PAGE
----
The government will strengthen surveillance at air, water and land ports across the country and screen travellers coming from countries affected by Zika epidemic.
The medical teams working at the ports will be strengthened, said Prof AKM Shamsuzzaman, director of the Centre for Disease Control of the Directorate General of Health Services (DGHS).
If needed, blood samples will be collected from travellers from the Zika-affected nations and be tested, he told The Daily Star.
The decisions were taken yesterday at a technical committee meeting chaired by DGHS Director General Deen Mohammad Noorul Haque at Kurmitola General Hospital in the capital.
The move came after the World Health Organisation on Monday declared a global public health emergency on mosquito-borne Zika virus, first discovered in Uganda in 1947.
A Zika virus infection causes symptoms like fever, rash, joint pain and conjunctivitis. The illness is usually mild with symptoms lasting a week.
However, the virus has been suspected of being responsible for birth defects in Brazil. In South America, panic ran high as infections of pregnant women by the virus were thought to be causing microcephaly meaning the babies were born with a small head and brain.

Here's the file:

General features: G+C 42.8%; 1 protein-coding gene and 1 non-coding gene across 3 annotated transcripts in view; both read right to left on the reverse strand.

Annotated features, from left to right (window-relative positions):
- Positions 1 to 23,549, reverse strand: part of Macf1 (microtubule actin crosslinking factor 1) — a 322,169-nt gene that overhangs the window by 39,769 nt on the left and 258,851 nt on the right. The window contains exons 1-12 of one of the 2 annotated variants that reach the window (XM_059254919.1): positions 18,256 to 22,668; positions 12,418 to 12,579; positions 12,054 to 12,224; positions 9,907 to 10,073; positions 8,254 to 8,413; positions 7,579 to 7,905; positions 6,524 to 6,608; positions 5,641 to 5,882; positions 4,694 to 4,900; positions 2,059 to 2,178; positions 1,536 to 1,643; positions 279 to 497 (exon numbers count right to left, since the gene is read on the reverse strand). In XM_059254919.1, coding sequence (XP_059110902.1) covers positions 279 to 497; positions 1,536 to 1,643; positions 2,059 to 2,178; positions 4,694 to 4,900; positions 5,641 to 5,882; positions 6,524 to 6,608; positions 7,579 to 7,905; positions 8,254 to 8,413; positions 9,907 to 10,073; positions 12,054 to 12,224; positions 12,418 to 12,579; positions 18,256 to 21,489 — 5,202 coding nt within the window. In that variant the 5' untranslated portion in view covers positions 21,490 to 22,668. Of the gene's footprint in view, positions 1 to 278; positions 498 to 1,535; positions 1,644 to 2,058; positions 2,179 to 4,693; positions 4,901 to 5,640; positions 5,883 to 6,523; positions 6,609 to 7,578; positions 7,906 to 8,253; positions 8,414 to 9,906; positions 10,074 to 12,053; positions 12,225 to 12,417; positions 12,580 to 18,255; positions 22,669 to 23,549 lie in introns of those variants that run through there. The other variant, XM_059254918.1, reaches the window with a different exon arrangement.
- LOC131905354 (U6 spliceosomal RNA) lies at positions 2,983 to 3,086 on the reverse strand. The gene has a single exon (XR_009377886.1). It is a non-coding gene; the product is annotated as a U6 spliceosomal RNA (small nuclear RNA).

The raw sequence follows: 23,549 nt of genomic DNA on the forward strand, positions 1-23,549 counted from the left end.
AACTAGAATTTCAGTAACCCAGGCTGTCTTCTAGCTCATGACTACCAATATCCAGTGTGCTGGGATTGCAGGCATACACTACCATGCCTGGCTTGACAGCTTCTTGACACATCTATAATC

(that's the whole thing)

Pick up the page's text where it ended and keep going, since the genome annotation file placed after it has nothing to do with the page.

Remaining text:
There is no vaccine for the disease, WHO says.
WHO of South-East Asian region that includes Bangladesh has been urged to strengthen surveillance and take measures to prevent the spread of Zika infection.
Bangladesh is not immune to the virus as Aedes Aegypti that spreads the virus is an active vector of dengue here.
AKM Shamsuzzaman told The Daily Star that the government had decided to take all possible measures, including engaging local government bodies, mainly city corporations, in tackling mosquitoes.
The Institute of Epidemiology, Disease Control and Research and the International Centre for Diarrhoeal Disease Research, Bangladesh have all facilities to detect Zika virus, he said.
Yesterday's meeting also decided to create awareness that Zika is not a dangerous virus and that no death has been recorded yet because of Zika infection.
“We urge people, therefore, not to be panicked,” Shamsuzzaman said.